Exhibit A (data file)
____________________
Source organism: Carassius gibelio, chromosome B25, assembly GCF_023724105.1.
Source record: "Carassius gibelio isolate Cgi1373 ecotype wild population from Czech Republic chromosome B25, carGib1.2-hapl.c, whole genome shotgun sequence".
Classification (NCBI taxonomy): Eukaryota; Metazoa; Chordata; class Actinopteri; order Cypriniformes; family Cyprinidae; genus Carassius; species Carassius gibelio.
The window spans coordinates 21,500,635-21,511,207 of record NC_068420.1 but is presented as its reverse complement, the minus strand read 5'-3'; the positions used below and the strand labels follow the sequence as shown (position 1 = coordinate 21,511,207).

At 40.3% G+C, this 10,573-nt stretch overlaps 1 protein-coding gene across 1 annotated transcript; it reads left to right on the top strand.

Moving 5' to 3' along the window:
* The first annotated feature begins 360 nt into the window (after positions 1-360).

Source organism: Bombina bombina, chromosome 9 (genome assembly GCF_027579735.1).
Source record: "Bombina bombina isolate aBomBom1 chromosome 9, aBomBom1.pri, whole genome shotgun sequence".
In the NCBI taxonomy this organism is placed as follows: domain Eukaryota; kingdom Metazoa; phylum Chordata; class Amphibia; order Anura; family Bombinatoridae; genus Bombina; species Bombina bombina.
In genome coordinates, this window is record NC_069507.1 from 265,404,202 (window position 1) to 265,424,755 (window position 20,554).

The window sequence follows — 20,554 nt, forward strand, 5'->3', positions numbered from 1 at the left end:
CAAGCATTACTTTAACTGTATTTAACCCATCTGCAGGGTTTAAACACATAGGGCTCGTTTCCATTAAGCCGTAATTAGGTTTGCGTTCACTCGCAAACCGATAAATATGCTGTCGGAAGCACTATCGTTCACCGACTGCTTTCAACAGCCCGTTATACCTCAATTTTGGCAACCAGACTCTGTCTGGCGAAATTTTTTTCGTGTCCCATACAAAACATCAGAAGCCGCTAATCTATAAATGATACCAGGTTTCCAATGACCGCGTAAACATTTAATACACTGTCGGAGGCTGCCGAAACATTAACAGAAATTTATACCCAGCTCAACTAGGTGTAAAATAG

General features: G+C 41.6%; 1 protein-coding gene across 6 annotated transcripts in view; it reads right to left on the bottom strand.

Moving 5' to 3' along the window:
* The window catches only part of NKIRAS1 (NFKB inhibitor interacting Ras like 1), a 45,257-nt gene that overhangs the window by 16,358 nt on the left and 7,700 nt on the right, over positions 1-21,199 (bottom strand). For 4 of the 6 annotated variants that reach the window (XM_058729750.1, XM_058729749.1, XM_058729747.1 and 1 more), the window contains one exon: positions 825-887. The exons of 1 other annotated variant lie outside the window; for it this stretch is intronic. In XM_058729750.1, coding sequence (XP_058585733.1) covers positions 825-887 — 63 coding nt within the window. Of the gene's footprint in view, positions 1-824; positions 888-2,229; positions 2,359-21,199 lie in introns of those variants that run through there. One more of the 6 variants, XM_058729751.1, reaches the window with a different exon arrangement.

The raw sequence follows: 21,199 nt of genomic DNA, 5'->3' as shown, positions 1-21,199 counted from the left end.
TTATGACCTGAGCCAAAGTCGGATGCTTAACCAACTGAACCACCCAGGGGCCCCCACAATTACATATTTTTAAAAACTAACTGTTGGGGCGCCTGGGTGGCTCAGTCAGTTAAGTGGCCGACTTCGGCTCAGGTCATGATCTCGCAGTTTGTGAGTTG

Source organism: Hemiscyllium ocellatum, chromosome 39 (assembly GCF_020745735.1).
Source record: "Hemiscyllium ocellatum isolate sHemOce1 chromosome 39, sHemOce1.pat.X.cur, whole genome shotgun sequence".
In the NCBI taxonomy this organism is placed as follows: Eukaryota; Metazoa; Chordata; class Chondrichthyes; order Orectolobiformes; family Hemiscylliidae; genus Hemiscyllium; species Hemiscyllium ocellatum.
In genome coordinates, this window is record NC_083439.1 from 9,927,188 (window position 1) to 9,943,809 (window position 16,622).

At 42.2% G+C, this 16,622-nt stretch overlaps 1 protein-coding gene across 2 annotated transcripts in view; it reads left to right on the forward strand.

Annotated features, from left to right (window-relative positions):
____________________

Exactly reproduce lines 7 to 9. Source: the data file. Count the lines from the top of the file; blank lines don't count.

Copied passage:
* The first annotated feature begins 360 nt into the window (after positions 1-360).

Source organism: Bombina bombina, chromosome 9 (genome assembly GCF_027579735.1).
Source record: "Bombina bombina isolate aBomBom1 chromosome 9, aBomBom1.pri, whole genome shotgun sequence".